This survey from the Chartered Management Institute and Remuneration Economics, shows that women managers in local government increased their earnings by 3.4 per cent, against only 3.2 per cent for their male counterparts. This compares with an average national movement in earnings of 6.7 per cent for women and 5.6 per cent for men, in the twelve months to January 2006. It is also the highest movement in earnings for five years.Female managers in the local government arena are second in this year’s earnings league table – a rise of 4 places on 2005. In real terms this means that female managers in local government earned an average of 48,027 pounds in the year to January 2006. With male managers in the sector earning an average of 47,533 pounds it means women are earning 494 pounds more – a 1 per cent difference. The gap at director level in the local government sector is 4,834 pounds, with the average female director earning 124,181 pounds. Across the UK, in organisations with a turnover of less than 25 m pounds, women directors also come out on top, earning 127,369 pounds compared to 116,511 pounds for men.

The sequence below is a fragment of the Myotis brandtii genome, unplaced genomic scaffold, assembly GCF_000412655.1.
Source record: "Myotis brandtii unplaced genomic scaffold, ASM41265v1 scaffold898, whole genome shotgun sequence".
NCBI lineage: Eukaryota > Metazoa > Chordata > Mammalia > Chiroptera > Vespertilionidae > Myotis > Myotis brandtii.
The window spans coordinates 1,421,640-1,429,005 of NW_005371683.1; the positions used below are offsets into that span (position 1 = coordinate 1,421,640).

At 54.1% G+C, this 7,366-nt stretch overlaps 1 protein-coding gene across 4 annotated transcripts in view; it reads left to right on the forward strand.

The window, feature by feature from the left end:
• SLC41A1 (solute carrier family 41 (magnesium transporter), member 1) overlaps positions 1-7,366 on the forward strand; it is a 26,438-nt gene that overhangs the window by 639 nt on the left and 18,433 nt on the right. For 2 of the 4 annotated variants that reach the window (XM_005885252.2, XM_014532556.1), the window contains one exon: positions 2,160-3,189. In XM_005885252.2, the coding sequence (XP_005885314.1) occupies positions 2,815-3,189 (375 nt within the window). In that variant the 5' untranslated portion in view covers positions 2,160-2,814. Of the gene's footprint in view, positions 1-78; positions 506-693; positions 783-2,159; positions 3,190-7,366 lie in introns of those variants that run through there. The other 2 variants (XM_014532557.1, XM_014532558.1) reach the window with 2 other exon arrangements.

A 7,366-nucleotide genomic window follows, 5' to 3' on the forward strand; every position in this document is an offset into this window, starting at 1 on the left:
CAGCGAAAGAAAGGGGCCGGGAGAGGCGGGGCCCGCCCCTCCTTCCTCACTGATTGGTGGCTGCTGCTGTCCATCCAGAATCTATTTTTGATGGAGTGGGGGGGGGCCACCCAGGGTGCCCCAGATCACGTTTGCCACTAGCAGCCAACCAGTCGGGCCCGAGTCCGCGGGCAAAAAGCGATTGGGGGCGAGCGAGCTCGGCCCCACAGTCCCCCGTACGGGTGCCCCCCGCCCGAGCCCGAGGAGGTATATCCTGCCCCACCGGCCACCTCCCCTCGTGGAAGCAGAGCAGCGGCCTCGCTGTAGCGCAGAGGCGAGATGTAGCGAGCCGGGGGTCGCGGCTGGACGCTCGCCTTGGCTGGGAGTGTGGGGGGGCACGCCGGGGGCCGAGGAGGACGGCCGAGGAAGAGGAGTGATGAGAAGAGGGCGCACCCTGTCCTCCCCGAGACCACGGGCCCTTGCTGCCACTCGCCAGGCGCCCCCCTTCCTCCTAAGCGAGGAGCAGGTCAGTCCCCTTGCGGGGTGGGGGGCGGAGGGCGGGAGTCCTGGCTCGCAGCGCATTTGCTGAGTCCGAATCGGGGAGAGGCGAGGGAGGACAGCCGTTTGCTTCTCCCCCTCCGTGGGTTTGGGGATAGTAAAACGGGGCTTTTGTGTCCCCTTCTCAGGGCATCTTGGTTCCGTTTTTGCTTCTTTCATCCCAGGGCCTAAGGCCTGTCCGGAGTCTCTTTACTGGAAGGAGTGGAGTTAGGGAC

Yet despite larger pay awards and higher incidents of bonuses, women are more likely to resign. In this year’s survey, female resignation rates stand at 5.7 per cent, compared to 4.0 per cent for men. The local government sector has a resignation rate of 4.0 per cent for women and 1.6 for men. The region with the highest female resignation rate is East Anglia with 11.8 per cent.
The survey is available at:: www.managers.org.uk